Individuals can benefit from a variety of physical therapy interventions.[19] Persons with neurological/neuromuscular abnormalities may have breathing difficulties due to weak or paralyzed intercostal, abdominal and/or other muscles needed for ventilation.[20] Some physical therapy interventions for this population include active assisted cough techniques,[21] volume augmentation such as breath stacking,[22] education about body position and ventilation patterns[23] and movement strategies to facilitate breathing.[22]

Palliative[edit]

Along with the measure above, systemic immediate release opioids are beneficial in emergently reducing the symptom of shortness of breath due to both cancer and non cancer causes;[3][24] long-acting/sustained-release opioids are also used to prevent/continue treatment of dyspnea in palliative setting. There is a lack of evidence to recommend midazolam, nebulised opioids, the use of gas mixtures, or cognitive-behavioral therapy.[25]

Epidemiology[edit]

Shortness of breath is the primary reason 3.5% of people present to the emergency department in the United States. Of these approximately 51% are admitted to hospital and 13% are dead within a year.[26] Some studies have suggested that up to 27% of people suffer from dyspnea,[27] while in dying patients 75% will experience it.[15] Acute shortness of breath is the most common reason people requiring palliative care visit an emergency department.[3]

Etymology[edit]

Dyspnea (/dɪspˈnə/ disp-NEE; from Latin dyspnoea, from Greek dyspnoia from dyspnoos) literally means disordered breathing.[4]

See also[edit]

References[edit]

  1. ^ About.com Health's Disease and Condition content > Dyspnea By Deborah Leader. Updated August 05, 2008
  2. ^ a b c d e f g h i j k l m n o p q r s t u v w x y z aa ab ac Shiber JR, Santana J (May 2006). "Dyspnea". Med. Clin. North Am. 90 (3): 453–79. doi:10.1016/j.mcna.2005.11.006. PMID 16473100. 
  3. ^ a b c d e Schrijvers D, van Fraeyenhove F (2010). "Emergencies in palliative care". Cancer J 16 (5): 514–20. doi:10.1097/PPO.0b013e3181f28a8d. PMID 20890149. 
  4. ^ a b c d e f g Sarkar S, Amelung PJ (September 2006). "Evaluation of the dyspneic patient in the office". Prim. Care 33 (3): 643–57. doi:10.1016/j.pop.2006.06.007. PMID 17088153. 
  5. ^ a b c d e f g h Zuberi, T. et al. (2009). "Acute breathlessness in adults". InnovAiT 2 (5): 307–15. doi:10.1093/innovait/inp055. 
  6. ^ American Heart Society (1999). "Dyspnea mechanisms, assessment, and management: a consensus statement". Am Rev Resp Crit Care Med 159: 321–340. doi:10.1164/ajrccm.159.1.ats898. 
  7. ^ TheFreeDictionary, retrieved on Dec 12, 2009. Citing:The American Heritage Dictionary of the English Language, Fourth Edition by Houghton Mifflin Company. Updated in 2009.Ologies & -Isms. The Gale Group 2008
  8. ^ a b "UpToDate Inc.". 
  9. ^ "dyspnea – General Practice Notebook". 
  10. ^ a b c Frownfelter, Donna; Dean, Elizabeth (2006). "8". In Willy E. Hammon III. Cardiovascular and Pulmonary Physical Therapy 4. Mosby Elsevier. p. 139. 
  11. ^ http://en.diagnosispro.com/differential_diagnosis-for/poisoning-specific-agent-dyspnea/25103-154-100.html
  12. ^ a b c d e f g h i j k Torres M, Moayedi S (May 2007). "Evaluation of the acutely dyspneic elderly patient". Clin. Geriatr. Med. 23 (2): 307–25, vi. doi:10.1016/j.cger.2007.01.007. PMID 17462519.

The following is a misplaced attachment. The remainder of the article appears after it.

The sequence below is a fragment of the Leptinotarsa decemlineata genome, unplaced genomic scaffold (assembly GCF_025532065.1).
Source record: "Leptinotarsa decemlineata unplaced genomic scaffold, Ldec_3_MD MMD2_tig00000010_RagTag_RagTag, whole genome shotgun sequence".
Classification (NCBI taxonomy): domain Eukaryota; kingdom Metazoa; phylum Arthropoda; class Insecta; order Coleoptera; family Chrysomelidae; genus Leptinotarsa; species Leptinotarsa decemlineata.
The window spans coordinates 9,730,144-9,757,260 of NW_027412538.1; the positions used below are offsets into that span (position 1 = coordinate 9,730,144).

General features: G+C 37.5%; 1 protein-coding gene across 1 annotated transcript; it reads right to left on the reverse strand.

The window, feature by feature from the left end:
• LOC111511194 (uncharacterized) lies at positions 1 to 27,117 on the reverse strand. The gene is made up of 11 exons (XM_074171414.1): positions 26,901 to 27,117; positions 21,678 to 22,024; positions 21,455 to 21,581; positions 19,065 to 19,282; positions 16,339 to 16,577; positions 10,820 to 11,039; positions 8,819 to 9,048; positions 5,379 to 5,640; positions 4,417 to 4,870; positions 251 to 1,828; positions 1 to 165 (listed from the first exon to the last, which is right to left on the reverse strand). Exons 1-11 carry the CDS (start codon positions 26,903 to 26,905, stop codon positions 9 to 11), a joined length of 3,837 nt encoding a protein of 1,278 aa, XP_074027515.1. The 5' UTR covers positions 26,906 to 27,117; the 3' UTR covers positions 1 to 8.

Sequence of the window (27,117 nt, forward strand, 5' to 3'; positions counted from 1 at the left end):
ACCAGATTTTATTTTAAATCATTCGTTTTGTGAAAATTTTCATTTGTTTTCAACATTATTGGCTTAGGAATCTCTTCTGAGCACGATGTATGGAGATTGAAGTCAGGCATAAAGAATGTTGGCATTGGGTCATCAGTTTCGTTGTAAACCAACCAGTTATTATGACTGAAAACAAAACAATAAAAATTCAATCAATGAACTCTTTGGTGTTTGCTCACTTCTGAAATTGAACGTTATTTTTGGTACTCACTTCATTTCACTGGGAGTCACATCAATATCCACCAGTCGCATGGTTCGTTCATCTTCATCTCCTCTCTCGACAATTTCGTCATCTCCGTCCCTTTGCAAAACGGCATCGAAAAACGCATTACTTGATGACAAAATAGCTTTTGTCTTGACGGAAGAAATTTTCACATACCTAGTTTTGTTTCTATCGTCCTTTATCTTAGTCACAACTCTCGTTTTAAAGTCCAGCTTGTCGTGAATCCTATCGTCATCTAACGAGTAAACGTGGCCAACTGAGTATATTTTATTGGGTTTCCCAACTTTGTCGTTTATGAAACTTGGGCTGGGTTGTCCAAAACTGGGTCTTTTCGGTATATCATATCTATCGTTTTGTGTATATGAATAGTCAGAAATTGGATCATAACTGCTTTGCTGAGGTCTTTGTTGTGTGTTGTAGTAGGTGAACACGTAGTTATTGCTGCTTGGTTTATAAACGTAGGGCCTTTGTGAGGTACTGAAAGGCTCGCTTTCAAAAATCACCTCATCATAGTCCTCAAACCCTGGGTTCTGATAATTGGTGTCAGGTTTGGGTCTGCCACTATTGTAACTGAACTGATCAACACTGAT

13. ^ "How Is Asthma Treated and Controlled?". 
  14. ^ a b c d e Wills CP, Young M, White DW (February 2010). "Pitfalls in the evaluation of shortness of breath". Emerg. Med. Clin. North Am. 28 (1): 163–81, ix. doi:10.1016/j.emc.2009.09.011. PMID 19945605. 
  15. ^ a b c d Harrison's Principles of Internal Medicine (Kasper DL, Fauci AS, Longo DL, et al (eds)) (16th ed.). New York: McGraw-Hill.
  16. ^ a b Saracino A (October 2007). "Review of dyspnoea quantification in the emergency department: is a rating scale for breathlessness suitable for use as an admission prediction tool?". Emerg Med Australas 19 (5): 394–404. doi:10.1111/j.1742-6723.2007.00999.x. PMID 17919211. 
  17. ^ Stenton C (2008). "The MRC breathless scale". Occup Med 58 (3): 226–7. doi:10.1093/occmed/kqm162. PMID 18441368. 
  18. ^ Abernethy AP, McDonald CF, Frith PA et al. (September 2010). "Effect of palliative oxygen versus medical (room) air in relieving breathlessness in patients with refractory dyspnea: a double-blind randomized controlled trial". Lancet 376 (9743): 784–93. doi:10.1016/S0140-6736(10)61115-4. PMC 2962424. PMID 20816546. 
  19. ^ Frownfelter, Donna; Dean, Elizabeth (2006). "8". In Willy E. Hammon III. Cardiovascular and Pulmonary Physical Therapy 4. Mosby Elsevier. 
  20. ^ Frownfelter, Donna; Dean, Elizabeth (2006). "22". In Donna Frownfelter and Mary Massery. Cardiovascular and Pulmonary Physical Therapy 4. Mosby Elsevier. p. 368. 
  21. ^ Frownfelter, Donna; Dean, Elizabeth (2006). "22". In Donna Frownfelter and Mary Massery. Cardiovascular and Pulmonary Physical Therapy 4. Mosby Elsevier. pp. 368–371. 
  22. ^ a b Frownfelter, Donna; Dean, Elizabeth (2006). "32". Cardiovascular and Pulmonary Physical Therapy 4. Mosby Elsevier. pp. 569–581. 
  23. ^ Frownfelter, Donna; Dean, Elizabeth (2006). "23". In Donna Frownfelter and Mary Massery. Cardiovascular and Pulmonary Physical Therapy 4. Mosby Elsevier. 
  24. ^ Naqvi F, Cervo F, Fields S (August 2009). "Evidence-based review of interventions to improve palliation of pain, dyspnea, depression". Geriatrics 64 (8): 8–10, 12–4. PMID 20722311. 
  25. ^ DiSalvo, WM.; Joyce, MM.; Tyson, LB.; Culkin, AE.; Mackay, K. (Apr 2008). "Putting evidence into practice: evidence-based interventions for cancer-related dyspnea" (PDF). Clin J Oncol Nurs 12 (2): 341–52. doi:10.1188/08.CJON.341-352. PMID 18390468. 
  26. ^ Stephen J. Dubner; Steven D. Levitt (2009). SuperFreakonomics: Tales of Altruism, Terrorism, and Poorly Paid Prostitutes. New York: William Morrow. p. 77. ISBN 0-06-088957-8. 
  27. ^ Murray and Nadel's Textbook of Respiratory Medicine, 4th Ed. Robert J. Mason, John F. Murray, Jay A. Nadel, 2005, Elsevier

External links[edit]